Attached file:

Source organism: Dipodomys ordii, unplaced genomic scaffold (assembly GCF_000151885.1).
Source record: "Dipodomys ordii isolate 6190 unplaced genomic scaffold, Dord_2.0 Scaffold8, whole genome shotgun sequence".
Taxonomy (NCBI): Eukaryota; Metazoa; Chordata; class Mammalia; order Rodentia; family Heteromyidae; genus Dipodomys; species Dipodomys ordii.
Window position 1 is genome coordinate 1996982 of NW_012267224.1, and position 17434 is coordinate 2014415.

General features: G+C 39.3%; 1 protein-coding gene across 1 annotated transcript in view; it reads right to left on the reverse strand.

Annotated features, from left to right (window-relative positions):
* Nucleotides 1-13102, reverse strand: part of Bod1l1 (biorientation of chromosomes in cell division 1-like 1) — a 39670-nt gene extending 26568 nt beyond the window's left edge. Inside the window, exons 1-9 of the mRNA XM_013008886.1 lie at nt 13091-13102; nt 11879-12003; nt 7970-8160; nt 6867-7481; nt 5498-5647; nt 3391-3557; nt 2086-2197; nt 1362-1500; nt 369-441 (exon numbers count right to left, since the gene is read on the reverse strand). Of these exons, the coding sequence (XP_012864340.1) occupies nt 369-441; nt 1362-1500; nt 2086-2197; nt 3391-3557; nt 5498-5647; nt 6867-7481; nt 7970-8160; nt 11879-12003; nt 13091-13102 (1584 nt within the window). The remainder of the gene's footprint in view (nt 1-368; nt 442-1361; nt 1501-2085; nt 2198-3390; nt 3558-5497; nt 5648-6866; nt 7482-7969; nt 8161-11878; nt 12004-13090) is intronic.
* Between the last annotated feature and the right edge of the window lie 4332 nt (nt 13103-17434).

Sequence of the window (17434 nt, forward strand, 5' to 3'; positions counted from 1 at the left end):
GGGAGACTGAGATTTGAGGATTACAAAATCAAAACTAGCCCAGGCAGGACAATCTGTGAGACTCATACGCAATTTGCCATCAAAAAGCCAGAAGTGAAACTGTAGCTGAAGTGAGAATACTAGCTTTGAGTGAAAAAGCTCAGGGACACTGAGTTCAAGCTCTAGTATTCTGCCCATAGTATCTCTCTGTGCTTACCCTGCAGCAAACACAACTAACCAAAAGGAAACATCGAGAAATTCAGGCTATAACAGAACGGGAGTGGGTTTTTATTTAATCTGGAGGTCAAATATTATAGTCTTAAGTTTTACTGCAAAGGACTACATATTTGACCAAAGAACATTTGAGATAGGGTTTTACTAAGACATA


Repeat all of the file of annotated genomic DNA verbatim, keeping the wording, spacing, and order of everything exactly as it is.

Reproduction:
Source organism: Dipodomys ordii, unplaced genomic scaffold (assembly GCF_000151885.1).
Source record: "Dipodomys ordii isolate 6190 unplaced genomic scaffold, Dord_2.0 Scaffold8, whole genome shotgun sequence".
Taxonomy (NCBI): Eukaryota; Metazoa; Chordata; class Mammalia; order Rodentia; family Heteromyidae; genus Dipodomys; species Dipodomys ordii.
Window position 1 is genome coordinate 1996982 of NW_012267224.1, and position 17434 is coordinate 2014415.

General features: G+C 39.3%; 1 protein-coding gene across 1 annotated transcript in view; it reads right to left on the reverse strand.

Annotated features, from left to right (window-relative positions):
* Nucleotides 1-13102, reverse strand: part of Bod1l1 (biorientation of chromosomes in cell division 1-like 1) — a 39670-nt gene extending 26568 nt beyond the window's left edge. Inside the window, exons 1-9 of the mRNA XM_013008886.1 lie at nt 13091-13102; nt 11879-12003; nt 7970-8160; nt 6867-7481; nt 5498-5647; nt 3391-3557; nt 2086-2197; nt 1362-1500; nt 369-441 (exon numbers count right to left, since the gene is read on the reverse strand). Of these exons, the coding sequence (XP_012864340.1) occupies nt 369-441; nt 1362-1500; nt 2086-2197; nt 3391-3557; nt 5498-5647; nt 6867-7481; nt 7970-8160; nt 11879-12003; nt 13091-13102 (1584 nt within the window). The remainder of the gene's footprint in view (nt 1-368; nt 442-1361; nt 1501-2085; nt 2198-3390; nt 3558-5497; nt 5648-6866; nt 7482-7969; nt 8161-11878; nt 12004-13090) is intronic.
* Between the last annotated feature and the right edge of the window lie 4332 nt (nt 13103-17434).

Sequence of the window (17434 nt, forward strand, 5' to 3'; positions counted from 1 at the left end):
GGGAGACTGAGATTTGAGGATTACAAAATCAAAACTAGCCCAGGCAGGACAATCTGTGAGACTCATACGCAATTTGCCATCAAAAAGCCAGAAGTGAAACTGTAGCTGAAGTGAGAATACTAGCTTTGAGTGAAAAAGCTCAGGGACACTGAGTTCAAGCTCTAGTATTCTGCCCATAGTATCTCTCTGTGCTTACCCTGCAGCAAACACAACTAACCAAAAGGAAACATCGAGAAATTCAGGCTATAACAGAACGGGAGTGGGTTTTTATTTAATCTGGAGGTCAAATATTATAGTCTTAAGTTTTACTGCAAAGGACTACATATTTGACCAAAGAACATTTGAGATAGGGTTTTACTAAGACATA